Epithelial tissues protect your body by clearly defining the boundary between you and “not you.” As such, cells within these tissues must coordinate with their neighbors to move collectively and avoid forming defects within the epithelium. When a hole, such as a wound, does form, the epithelial tissue coordinates to close the wound. We study wound healing to find fundamental rules that set the mechanical outputs of simple tissues.

Below is an example of a cell crawling to close a wound and the calculated stresses that the cell generates:

One key result: Cells closest to the wound site in an epithelial tissue utilize two separate mechanisms for moving into the void and closing the wound. Mechanism #1 is a single-cell motion that utilizes a lamellipodium and is fast but “weak.” Mechanism #2 is a collective mechanism where cells “grab” their neighbors and pull as a group. This is slow but “strong.” We found that regardless of the overall mechanism utilized by cells as they close a wound, the average rate of mechanical work outputted is the same, suggesting a physical rule for the mechanical outputs of cells.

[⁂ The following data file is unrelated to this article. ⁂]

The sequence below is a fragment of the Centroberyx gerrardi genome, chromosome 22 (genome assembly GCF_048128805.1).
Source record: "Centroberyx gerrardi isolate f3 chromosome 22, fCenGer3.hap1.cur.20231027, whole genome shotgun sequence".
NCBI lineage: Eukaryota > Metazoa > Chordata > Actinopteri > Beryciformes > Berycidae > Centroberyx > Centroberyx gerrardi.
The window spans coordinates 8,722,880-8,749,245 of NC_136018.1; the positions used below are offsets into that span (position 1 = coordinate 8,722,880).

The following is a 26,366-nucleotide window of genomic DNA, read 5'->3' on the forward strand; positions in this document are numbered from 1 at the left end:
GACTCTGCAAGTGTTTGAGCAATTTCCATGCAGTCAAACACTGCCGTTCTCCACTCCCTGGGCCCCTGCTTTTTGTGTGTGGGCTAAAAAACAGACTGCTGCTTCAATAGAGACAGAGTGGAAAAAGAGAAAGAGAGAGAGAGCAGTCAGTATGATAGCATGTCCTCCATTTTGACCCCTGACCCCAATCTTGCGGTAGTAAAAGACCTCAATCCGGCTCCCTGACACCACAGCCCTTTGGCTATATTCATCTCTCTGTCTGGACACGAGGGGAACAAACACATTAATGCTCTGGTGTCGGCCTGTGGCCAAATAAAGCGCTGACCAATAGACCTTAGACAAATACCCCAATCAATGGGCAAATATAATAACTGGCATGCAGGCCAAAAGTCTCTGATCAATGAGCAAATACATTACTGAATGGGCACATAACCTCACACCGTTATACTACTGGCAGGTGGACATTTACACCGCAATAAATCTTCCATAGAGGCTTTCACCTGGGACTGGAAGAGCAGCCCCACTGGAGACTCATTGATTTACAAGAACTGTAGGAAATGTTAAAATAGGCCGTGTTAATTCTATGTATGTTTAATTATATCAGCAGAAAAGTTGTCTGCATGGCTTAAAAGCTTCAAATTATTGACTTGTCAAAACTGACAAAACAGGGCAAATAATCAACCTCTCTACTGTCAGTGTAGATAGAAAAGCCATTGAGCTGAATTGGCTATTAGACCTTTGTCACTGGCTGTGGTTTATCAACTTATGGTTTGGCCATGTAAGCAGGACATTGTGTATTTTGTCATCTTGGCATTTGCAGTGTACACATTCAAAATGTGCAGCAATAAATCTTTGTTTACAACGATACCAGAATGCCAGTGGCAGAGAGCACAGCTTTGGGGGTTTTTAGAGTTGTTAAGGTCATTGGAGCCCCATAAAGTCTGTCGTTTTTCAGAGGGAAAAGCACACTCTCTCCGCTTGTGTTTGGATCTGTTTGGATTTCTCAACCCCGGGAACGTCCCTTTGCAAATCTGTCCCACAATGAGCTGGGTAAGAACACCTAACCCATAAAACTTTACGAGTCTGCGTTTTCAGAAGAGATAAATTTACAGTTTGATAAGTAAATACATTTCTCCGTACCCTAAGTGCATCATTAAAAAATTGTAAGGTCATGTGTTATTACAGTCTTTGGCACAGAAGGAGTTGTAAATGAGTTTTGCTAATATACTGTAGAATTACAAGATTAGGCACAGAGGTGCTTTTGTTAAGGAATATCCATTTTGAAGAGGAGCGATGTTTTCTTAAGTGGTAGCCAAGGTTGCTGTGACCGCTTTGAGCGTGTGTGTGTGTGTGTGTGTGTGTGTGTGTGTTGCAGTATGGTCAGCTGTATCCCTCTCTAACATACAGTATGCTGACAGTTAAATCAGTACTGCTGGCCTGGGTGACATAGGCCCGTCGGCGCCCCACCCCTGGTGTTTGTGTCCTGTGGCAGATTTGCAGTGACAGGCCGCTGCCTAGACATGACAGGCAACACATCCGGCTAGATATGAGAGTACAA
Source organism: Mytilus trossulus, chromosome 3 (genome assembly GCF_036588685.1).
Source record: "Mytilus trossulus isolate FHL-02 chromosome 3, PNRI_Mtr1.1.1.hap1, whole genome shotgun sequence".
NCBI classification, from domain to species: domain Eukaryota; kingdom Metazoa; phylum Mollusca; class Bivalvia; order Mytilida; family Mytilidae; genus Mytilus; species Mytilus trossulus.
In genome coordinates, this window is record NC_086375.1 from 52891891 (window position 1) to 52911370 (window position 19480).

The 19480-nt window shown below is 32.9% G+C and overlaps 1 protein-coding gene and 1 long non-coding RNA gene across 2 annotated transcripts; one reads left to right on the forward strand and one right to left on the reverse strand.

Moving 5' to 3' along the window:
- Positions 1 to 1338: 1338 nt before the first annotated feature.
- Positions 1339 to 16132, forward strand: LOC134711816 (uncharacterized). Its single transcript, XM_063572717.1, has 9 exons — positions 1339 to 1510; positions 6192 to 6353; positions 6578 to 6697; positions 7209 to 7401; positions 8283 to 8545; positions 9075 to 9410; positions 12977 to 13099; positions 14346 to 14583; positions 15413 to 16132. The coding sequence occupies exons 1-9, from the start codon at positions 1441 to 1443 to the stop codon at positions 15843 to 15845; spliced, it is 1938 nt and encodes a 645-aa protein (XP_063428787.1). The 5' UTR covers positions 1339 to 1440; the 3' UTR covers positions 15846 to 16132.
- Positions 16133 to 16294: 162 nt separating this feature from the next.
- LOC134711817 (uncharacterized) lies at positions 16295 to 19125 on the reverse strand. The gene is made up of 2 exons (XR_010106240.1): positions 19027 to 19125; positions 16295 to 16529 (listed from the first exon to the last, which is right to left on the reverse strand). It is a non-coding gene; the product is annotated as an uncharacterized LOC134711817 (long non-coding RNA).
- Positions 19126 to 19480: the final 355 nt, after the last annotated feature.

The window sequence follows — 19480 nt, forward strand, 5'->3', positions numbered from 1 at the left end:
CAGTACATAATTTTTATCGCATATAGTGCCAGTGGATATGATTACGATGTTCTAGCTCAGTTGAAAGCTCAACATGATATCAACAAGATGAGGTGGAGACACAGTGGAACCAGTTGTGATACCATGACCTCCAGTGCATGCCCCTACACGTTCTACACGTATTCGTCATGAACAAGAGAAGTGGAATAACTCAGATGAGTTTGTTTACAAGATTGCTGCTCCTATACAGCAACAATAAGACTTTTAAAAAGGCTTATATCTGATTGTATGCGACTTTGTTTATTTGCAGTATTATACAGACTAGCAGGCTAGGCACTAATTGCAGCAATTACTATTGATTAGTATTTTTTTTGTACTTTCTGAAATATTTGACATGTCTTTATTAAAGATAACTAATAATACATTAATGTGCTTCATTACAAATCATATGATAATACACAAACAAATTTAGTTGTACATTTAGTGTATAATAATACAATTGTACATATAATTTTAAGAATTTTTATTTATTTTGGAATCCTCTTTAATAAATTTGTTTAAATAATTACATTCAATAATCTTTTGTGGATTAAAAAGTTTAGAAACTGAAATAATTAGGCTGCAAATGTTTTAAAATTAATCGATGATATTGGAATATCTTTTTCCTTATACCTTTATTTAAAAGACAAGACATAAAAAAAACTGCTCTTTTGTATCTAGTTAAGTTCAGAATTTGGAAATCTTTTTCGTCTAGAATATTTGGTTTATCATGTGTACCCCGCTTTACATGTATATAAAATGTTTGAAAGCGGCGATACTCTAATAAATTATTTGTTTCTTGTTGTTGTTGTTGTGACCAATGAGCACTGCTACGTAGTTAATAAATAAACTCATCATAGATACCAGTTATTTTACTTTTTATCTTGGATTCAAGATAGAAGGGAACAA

These results are published in: PLoS Computational Biology andĀ Nature Physics.

Media coverage from the Yale News can be foundĀ here.